Despite the multitude of sensors and DSSs currently available, estimating stomatal conductance and transpiration at orchard level remains a challenge. ArboDroughtStress is a validated model which applies a direct parameterization of the Penman–Monteith equation to compute diurnal courses of orchard canopy conductance (gc) from sap flow in sub-hour resolution for both day and night conditions.
Technology validated in lab.
Basic technological components are integrated to establish that they will work together. This is relatively “low fidelity” compared with the eventual system. Examples include integration of “ad hoc” hardware in the laboratory.
Business plan completed
The BRIGAID Business Development Programme has been successfully completed. A MAF+ assessment has been conducted and its results have been enriched and incorporated into a business plan document.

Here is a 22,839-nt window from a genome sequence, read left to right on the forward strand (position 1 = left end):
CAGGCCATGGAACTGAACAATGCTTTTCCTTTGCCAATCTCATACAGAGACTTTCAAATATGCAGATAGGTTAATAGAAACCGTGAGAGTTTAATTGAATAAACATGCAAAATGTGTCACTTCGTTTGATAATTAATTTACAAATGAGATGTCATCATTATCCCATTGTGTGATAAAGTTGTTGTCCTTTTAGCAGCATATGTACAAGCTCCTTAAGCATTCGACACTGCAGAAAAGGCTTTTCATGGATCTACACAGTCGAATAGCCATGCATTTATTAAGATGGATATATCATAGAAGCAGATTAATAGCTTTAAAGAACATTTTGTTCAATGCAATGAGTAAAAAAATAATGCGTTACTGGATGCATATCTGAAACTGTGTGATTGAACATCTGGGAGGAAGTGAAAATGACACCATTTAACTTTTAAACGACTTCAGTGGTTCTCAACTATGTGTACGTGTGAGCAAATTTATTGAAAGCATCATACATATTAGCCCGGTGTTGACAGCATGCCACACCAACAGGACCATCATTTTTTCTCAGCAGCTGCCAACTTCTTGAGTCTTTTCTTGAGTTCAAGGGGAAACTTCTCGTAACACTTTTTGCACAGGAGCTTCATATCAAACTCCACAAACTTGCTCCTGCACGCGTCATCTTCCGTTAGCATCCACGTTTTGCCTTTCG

Following the definition of TRL, we have tested the model in specific environments and tree species. There is still work to be done to validate the model and especially to use the IoT tools to provide the data on drought stress (stomata closure) very easy for farmer usage and linked to the automation of the irrigation system.

How does it work?

Sap flow sensors are installed in some trees within the plantation for monitoring purposes. A portable meteorological station measures net Radiation (Rn), air Temperature (Ta) and Relative Humidity (RH) of air. Atmospheric vapour pressure Deficit (D) is calculated from temperature and relative humidity. Our modeling approach is different as it uses diurnal courses of variables instead of commonly used daily means (see dattached paper for details of the model). The farmers can monitor the field conditions from anywhere, especially the stomata closure due to drought stress which limits photosynthesis and therefore tree productivity. The innovation is precise farming and is highly efficient when compared with the conventional approach.